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AJ Vanegas

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The countdown of the Los Angeles Dodgers’ top prospects for 2015 began with taking a look at Nos. 41-50, then Nos. 31-40.

Along the way, there’s been plenty of outfield depth reviewed and now pitchers take center stage.

30. AJ Vanegas, RHP

The Dodgers’ 11th-rounder in 2014, Vanegas spent time at Stanford both starting and relieving, but seems to have found his niche coming out of the bullpen. This allows him to focus on his two best pitches — a fastball that registers in the mid 90s and a hard breaking ball.

It also masks his command issues, as Vanegas walked 4.6 batters per nine in his debut season, though he went 8.1 innings with Great Lakes without issuing a free pass. The right-hander has had some injuries in the past, so his health, along with his ability to throw strikes, will dictate how quickly he moves through the system.

Vanegas has setup-man upside and could easily end up in a big league bullpen within a few years.

29. Matt Campbell, RHP

Another 2014 draftee, Campbell was taken two rounds ahead of Vanegas and had a similarly impressive debut. He pitched 26 games with Great Lakes and posted an ERA of 2.00 with 45 strikeouts in 36 innings.

Campbell works off a low-to-mid 90s fastball and a power breaking ball, and throws strikes. However, given his lack of height, he’s more susceptible to the longball, though he allowed just two in his debut. He should be moved aggressively and could start 2015 in High-A, with the possibility of finishing the season in Double-A.

28. Ramon Benjamin, LHP

Every so often, a player will catch you completely off guard. This year, that player was Benjamin. A Minor-League free agent signed in January, Benjamin entered a Triple-A game during the spring and began pumping consistent 97 mph fastballs, touching 98.

He added a breaking ball with good depth that threw hitters off balance. His fastball has movement which makes it even harder to hit. Benjamin is not a conventional prospect, already 27 years old and having missed two full seasons due to injury, but a lefty flirting with triple digits will always get another shot.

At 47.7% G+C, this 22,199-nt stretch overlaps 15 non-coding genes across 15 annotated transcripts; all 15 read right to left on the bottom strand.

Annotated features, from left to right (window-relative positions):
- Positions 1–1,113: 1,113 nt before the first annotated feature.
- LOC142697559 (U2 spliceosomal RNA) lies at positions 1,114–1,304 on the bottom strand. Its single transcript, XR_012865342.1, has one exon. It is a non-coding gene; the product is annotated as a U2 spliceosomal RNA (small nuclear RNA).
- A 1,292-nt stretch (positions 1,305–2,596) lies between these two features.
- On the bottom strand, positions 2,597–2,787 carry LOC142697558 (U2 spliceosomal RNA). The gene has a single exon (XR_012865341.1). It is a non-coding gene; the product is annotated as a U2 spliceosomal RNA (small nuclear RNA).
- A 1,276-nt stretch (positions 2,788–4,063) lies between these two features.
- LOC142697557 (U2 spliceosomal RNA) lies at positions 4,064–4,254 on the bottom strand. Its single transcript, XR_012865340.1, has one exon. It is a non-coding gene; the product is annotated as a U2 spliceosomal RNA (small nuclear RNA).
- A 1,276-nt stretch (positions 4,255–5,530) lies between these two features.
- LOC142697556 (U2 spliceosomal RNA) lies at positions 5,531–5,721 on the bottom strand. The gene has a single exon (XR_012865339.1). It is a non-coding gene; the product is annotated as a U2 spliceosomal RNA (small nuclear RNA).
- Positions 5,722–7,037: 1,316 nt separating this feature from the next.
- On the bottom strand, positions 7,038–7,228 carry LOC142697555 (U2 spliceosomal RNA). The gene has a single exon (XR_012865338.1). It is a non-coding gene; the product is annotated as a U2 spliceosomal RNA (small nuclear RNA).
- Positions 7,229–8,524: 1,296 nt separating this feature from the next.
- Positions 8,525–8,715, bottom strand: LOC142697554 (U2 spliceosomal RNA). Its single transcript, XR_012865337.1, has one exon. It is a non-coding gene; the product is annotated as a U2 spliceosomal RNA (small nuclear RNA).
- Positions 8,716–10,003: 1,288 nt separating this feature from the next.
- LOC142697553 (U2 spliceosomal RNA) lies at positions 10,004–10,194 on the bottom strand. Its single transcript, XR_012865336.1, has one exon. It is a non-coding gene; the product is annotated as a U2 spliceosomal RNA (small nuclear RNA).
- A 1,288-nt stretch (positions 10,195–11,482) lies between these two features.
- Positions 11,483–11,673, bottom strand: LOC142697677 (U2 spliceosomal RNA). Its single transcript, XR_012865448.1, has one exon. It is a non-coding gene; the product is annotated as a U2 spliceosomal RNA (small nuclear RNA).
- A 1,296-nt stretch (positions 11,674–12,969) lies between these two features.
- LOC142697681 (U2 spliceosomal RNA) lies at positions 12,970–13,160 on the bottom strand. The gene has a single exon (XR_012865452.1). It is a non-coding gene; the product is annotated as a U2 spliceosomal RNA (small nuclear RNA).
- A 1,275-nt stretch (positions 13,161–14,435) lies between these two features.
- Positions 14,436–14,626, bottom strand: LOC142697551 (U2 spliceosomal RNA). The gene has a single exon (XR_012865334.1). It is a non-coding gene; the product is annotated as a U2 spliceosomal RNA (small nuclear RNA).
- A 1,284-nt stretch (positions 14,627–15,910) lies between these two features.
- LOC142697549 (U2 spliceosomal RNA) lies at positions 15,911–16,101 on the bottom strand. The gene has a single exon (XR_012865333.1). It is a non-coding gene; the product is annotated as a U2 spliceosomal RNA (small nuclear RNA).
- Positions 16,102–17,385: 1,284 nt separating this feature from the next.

27. Jacob Rhame, RHP

Rhame, a sixth-rounder from 2013, came into the system and struggled initially in Ogden, which isn’t unusual for any pitcher. However, in 2014, he became a dominant closer in the Midwest League, posting a 2.01 ERA with 90 strikeouts in 67 innings.

The righty can reach 100 mph with his fastball and mixes in a hard breaking ball. His control improved dramatically from 2013 to 2014, as his BB/9 dropped from 4.1 to 1.9. I was surprised the Dodgers kept him in Low-A all season last year and I expect him to be fast-tracked in 2015.

26. Michael Medina, OF

One of the Dodgers’ top international signings of the 2013 period, Medina went to the Dominican Summer League and struggled to make contact, striking out 94 times in 56 games and hitting .198/.298/.411.

The Dodgers were aggressive with him and brought him to Arizona in 2014, where he improved his production with a .274/.384/.496 line. The rangy outfielder has a power bat and a power arm, racking up seven assists in 33 games in the field last season.

Just 18, Medina could spend another year in rookie ball before making his full season debut.

25. Trevor Oaks, RHP

My pick for a breakout in 2015, Oaks was drafted in the seventh round last year and debuted with Ogden, where he posted a 6.31 ERA and modest peripherals.

However, this spring, he was regularly touching 93 while throwing strikes with a quality four pitch mix. He has the size to be a durable starter and should thrive this season, leaving the pitcher’s nightmare that is the Pioneer League and going to the cavernous parks of the Midwest League.

CONTINUE READING: More Pitching Depth In The Minors

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One Response

  1. Tmax

    Dickson, Coulombe, Liberatore all impressive this Spring along with the Minor Crew of Urias, Seager, Holmes, Reed, Yimi Garcia, Pedro Baez, Jansen, Kikki Hernandez, Barnes,Schebler, Sweeney, Seager, Zach Lee looks to me like his new mechanics have helped him significantly. The point being the future looks good with Home Grown Talent. Which gives this very Financially Powerful Club more ability to buy the few players needed to fill the gaps in the Future. So Guggenheim should make a lot of money and we should have consistently great competitive teams. Or we can Hope anyway.

    Reply

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